Tips for Santorum for the final debate tonight | Bleader

Tips for Santorum for the final debate tonight

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  • AP Photo/Charlie Neibergall
The last scheduled debate in the Republican presidential primary campaign begins at 7 PM CST in Arizona.

The candidates have shown great intellect and courage throughout the campaign, and tonight should be no exception. The main issue has boiled down to which candidate is the farthest right. Most of the candidates concede that their opponents are really, really conservative, but they all claim to be the only true triple-really conservative. Mitt Romney asserted last week that he was a "severely conservative" governor in Massachusetts, and Ron Paul just released a commercial calling Rick Santorum a "fake" conservative. If you've heard Santorum's views on any of the issues, you'd have to say he's faking it pretty well. Speaking of authenticity, the Paul commercial also uses the words "dude" and "groovy"—and aren't those the first words that come to mind when you think of Ron Paul?

Tonight's debate should at least be entertaining. Aides to Newt Gingrich are saying their new strategy is to "Let Newt be Newt." In two debates in Florida he'd tried to be gracious and humble, but that made him nauseous. I also expect to see Santorum call Romney a mental case, then explain tomorrow that he meant environmental. Romney will respond by calling Santorum a nut job, but will assure the audience that he doesn't mean it negatively.

The rising price of gas will surely be a topic. A gutsy candidate might suggest what Americans on tight budgets could do about it: drive less. Can you picture anyone saying that tonight? Instead, Gingrich is promising a $2.50 gallon if he's elected. This pledge may set off a reverse-bidding war tonight, climaxing with Romney offering to fuel everyone up himself.

According to Michael D. Shear on the New York Times "The Caucus" blog, tonight's debate is crucial for Santorum in his efforts to overtake Romney. "A strong performance by Mr. Santorum, or a particularly weak one by Mr. Romney, could ensure a shocking upset in Michigan," Shear wrote Sunday. "If that happens, the nomination could slip from Mr. Romney’s grasp."

Shear helpfully provided debate tips for Santorum—"five things that he must do if he wants to emerge from the debate with momentum on his side." They're tips that only an astute political observer could have offered.

One: Focus on health care. When Santorum did so in a Florida debate, "he had Mr. Romney stammering," Shear noted. "If he can do that again, it will be a good moment for him."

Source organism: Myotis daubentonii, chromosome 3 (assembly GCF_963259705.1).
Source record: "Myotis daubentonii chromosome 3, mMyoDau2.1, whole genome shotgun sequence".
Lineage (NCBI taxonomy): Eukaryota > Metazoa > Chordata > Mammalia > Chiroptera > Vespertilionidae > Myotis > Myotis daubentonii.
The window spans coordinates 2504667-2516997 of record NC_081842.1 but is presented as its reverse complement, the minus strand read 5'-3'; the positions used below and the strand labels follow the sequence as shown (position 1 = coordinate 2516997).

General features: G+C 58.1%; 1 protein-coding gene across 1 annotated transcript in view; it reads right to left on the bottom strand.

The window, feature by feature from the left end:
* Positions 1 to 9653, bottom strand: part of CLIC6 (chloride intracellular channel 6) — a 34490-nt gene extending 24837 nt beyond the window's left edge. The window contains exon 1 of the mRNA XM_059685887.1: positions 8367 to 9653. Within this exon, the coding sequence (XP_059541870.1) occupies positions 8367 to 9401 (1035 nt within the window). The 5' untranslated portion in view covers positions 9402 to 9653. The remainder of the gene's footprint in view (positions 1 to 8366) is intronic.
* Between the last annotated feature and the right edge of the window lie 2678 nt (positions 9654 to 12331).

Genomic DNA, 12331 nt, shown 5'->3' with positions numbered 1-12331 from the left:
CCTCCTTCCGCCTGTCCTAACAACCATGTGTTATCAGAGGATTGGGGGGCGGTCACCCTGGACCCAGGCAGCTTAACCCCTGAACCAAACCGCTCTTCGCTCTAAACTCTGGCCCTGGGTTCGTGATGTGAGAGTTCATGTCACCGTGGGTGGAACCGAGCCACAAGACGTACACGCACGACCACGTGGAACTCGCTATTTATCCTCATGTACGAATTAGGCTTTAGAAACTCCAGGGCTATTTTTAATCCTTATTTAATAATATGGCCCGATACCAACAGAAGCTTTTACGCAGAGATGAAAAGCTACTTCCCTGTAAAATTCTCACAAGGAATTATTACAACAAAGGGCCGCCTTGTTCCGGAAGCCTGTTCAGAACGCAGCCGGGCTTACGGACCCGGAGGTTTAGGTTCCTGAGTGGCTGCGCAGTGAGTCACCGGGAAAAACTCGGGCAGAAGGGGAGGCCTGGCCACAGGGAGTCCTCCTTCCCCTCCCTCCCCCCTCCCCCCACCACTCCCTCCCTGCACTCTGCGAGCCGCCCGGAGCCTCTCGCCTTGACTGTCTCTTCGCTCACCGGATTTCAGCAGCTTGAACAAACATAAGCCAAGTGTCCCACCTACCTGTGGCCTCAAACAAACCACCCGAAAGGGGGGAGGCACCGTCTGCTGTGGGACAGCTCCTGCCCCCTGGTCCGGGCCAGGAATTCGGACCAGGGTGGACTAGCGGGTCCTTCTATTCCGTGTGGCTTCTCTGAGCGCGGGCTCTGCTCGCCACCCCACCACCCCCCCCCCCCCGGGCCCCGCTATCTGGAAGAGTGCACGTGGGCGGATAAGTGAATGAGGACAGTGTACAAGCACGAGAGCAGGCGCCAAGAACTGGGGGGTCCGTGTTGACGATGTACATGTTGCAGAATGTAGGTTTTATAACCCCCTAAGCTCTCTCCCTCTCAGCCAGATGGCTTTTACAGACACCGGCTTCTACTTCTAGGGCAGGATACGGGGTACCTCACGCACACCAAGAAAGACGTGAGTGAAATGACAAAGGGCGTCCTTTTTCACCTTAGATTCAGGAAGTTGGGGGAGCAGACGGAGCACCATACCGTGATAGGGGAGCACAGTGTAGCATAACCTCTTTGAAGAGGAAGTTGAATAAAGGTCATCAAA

So, tip number one is really: Make Romney stammer.

Two: Look Presidential. Voters watching Santorum "will be trying to determine whether they can picture him in the Oval Office," Shear wrote.

I've been able to picture Santorum in a straitjacket, but not the Oval Office. Still, this is excellent advice. No one wants to vote for a president who's looking janitorial.

Three: Rattle Romney. "If he can get Mr. Romney to lose his cool without seeming like a bully," Shear said, "it will help him in the coming primaries."

I thought this was covered by tip number one—but apparently making Romney stammer isn't enough.

Four: Be authentic. "With Mr. Romney sometimes seeming calculating about his positions, Mr. Santorum seems that much more real," Shear wrote.

Yes, as I noted above, Santorum fakes authenticity with the best of them.

Five: Avoid Gingrich and Paul. This is generally good advice, not just for debaters. Shear said Gingrich and Paul "will be eager to knock Mr. Santorum down," and he must give them the slip.

So, there you have it: If Santorum can rattle Romney into stammering while looking authentically presidential and avoiding Gingrich and Paul, he'll win the debate, and probably the nomination.

One tip Shear forgot: Don't pick your nose. Voters are willing to tolerate all kinds of shortcomings in their presidential candidates—shallowness, racism, hypocrisy—so long as no booger contact is evident. Ever since presidential debates moved from radio to TV in 1956, candidates have had to tough out any tickles in their noses.

Now, Santorum could pick his nose, in an attempt to rattle Romney and show authenticity. The Santorum Gambit, we may be calling this in years to come. But this would be a risky maneuver—it's not the kind of snot voters want from their candidates.

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